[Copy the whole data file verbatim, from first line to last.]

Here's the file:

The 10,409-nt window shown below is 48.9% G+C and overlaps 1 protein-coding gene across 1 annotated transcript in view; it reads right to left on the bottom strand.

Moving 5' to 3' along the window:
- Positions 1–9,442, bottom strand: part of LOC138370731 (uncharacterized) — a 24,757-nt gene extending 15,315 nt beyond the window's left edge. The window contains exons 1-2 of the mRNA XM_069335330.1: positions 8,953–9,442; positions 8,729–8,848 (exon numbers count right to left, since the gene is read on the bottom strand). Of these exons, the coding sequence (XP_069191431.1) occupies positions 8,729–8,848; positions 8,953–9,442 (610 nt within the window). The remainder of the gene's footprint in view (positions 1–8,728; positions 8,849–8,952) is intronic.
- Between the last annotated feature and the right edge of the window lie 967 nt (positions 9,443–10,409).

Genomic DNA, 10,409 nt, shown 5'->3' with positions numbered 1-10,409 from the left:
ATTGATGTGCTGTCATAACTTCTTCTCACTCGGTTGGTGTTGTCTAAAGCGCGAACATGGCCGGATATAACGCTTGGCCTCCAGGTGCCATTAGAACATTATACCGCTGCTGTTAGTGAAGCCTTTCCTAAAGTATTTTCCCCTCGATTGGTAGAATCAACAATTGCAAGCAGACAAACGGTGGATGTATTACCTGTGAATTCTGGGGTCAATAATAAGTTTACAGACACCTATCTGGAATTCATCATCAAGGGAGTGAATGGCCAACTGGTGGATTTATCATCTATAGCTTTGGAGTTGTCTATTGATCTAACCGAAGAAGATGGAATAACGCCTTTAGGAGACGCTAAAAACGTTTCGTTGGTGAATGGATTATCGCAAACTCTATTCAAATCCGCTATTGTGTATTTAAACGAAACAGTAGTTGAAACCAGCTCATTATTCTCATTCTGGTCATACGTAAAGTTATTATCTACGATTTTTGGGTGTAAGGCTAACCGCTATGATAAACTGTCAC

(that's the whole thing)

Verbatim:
The 10,409-nt window shown below is 48.9% G+C and overlaps 1 protein-coding gene across 1 annotated transcript in view; it reads right to left on the bottom strand.

Moving 5' to 3' along the window:
- Positions 1–9,442, bottom strand: part of LOC138370731 (uncharacterized) — a 24,757-nt gene extending 15,315 nt beyond the window's left edge. The window contains exons 1-2 of the mRNA XM_069335330.1: positions 8,953–9,442; positions 8,729–8,848 (exon numbers count right to left, since the gene is read on the bottom strand). Of these exons, the coding sequence (XP_069191431.1) occupies positions 8,729–8,848; positions 8,953–9,442 (610 nt within the window). The remainder of the gene's footprint in view (positions 1–8,728; positions 8,849–8,952) is intronic.
- Between the last annotated feature and the right edge of the window lie 967 nt (positions 9,443–10,409).

Genomic DNA, 10,409 nt, shown 5'->3' with positions numbered 1-10,409 from the left:
ATTGATGTGCTGTCATAACTTCTTCTCACTCGGTTGGTGTTGTCTAAAGCGCGAACATGGCCGGATATAACGCTTGGCCTCCAGGTGCCATTAGAACATTATACCGCTGCTGTTAGTGAAGCCTTTCCTAAAGTATTTTCCCCTCGATTGGTAGAATCAACAATTGCAAGCAGACAAACGGTGGATGTATTACCTGTGAATTCTGGGGTCAATAATAAGTTTACAGACACCTATCTGGAATTCATCATCAAGGGAGTGAATGGCCAACTGGTGGATTTATCATCTATAGCTTTGGAGTTGTCTATTGATCTAACCGAAGAAGATGGAATAACGCCTTTAGGAGACGCTAAAAACGTTTCGTTGGTGAATGGATTATCGCAAACTCTATTCAAATCCGCTATTGTGTATTTAAACGAAACAGTAGTTGAAACCAGCTCATTATTCTCATTCTGGTCATACGTAAAGTTATTATCTACGATTTTTGGGTGTAAGGCTAACCGCTATGATAAACTGTCAC